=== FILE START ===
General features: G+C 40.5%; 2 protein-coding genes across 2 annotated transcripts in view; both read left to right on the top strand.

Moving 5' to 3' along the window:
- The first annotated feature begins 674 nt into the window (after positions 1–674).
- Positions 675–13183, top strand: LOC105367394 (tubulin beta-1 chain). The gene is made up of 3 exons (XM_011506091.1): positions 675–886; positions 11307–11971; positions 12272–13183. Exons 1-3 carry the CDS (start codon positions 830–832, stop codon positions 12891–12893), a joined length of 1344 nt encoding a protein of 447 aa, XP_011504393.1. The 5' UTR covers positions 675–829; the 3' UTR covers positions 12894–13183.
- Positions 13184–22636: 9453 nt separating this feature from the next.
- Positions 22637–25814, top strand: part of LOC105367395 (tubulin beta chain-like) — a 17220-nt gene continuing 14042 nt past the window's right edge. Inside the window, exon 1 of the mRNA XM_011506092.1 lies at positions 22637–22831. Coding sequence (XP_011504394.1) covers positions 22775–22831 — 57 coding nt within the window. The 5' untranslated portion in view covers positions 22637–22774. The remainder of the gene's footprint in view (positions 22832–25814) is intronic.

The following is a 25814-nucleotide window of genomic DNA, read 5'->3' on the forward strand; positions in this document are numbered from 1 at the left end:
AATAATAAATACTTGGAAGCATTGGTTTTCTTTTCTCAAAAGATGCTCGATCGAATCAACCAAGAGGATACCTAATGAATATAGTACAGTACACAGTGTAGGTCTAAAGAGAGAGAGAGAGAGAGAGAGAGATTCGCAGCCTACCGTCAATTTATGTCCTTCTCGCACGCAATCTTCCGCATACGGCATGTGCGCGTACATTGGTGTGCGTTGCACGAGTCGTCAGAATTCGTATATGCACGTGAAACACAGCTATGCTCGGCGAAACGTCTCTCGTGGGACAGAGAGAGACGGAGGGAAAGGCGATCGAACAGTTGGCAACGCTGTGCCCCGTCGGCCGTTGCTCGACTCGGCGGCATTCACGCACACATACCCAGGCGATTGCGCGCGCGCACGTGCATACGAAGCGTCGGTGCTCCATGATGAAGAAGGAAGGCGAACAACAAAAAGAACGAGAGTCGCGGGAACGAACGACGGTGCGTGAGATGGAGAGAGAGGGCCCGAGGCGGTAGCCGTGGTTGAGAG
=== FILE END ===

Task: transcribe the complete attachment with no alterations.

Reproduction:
General features: G+C 40.5%; 2 protein-coding genes across 2 annotated transcripts in view; both read left to right on the top strand.

Moving 5' to 3' along the window:
- The first annotated feature begins 674 nt into the window (after positions 1–674).
- Positions 675–13183, top strand: LOC105367394 (tubulin beta-1 chain). The gene is made up of 3 exons (XM_011506091.1): positions 675–886; positions 11307–11971; positions 12272–13183. Exons 1-3 carry the CDS (start codon positions 830–832, stop codon positions 12891–12893), a joined length of 1344 nt encoding a protein of 447 aa, XP_011504393.1. The 5' UTR covers positions 675–829; the 3' UTR covers positions 12894–13183.
- Positions 13184–22636: 9453 nt separating this feature from the next.
- Positions 22637–25814, top strand: part of LOC105367395 (tubulin beta chain-like) — a 17220-nt gene continuing 14042 nt past the window's right edge. Inside the window, exon 1 of the mRNA XM_011506092.1 lies at positions 22637–22831. Coding sequence (XP_011504394.1) covers positions 22775–22831 — 57 coding nt within the window. The 5' untranslated portion in view covers positions 22637–22774. The remainder of the gene's footprint in view (positions 22832–25814) is intronic.

The following is a 25814-nucleotide window of genomic DNA, read 5'->3' on the forward strand; positions in this document are numbered from 1 at the left end:
AATAATAAATACTTGGAAGCATTGGTTTTCTTTTCTCAAAAGATGCTCGATCGAATCAACCAAGAGGATACCTAATGAATATAGTACAGTACACAGTGTAGGTCTAAAGAGAGAGAGAGAGAGAGAGAGAGATTCGCAGCCTACCGTCAATTTATGTCCTTCTCGCACGCAATCTTCCGCATACGGCATGTGCGCGTACATTGGTGTGCGTTGCACGAGTCGTCAGAATTCGTATATGCACGTGAAACACAGCTATGCTCGGCGAAACGTCTCTCGTGGGACAGAGAGAGACGGAGGGAAAGGCGATCGAACAGTTGGCAACGCTGTGCCCCGTCGGCCGTTGCTCGACTCGGCGGCATTCACGCACACATACCCAGGCGATTGCGCGCGCGCACGTGCATACGAAGCGTCGGTGCTCCATGATGAAGAAGGAAGGCGAACAACAAAAAGAACGAGAGTCGCGGGAACGAACGACGGTGCGTGAGATGGAGAGAGAGGGCCCGAGGCGGTAGCCGTGGTTGAGAG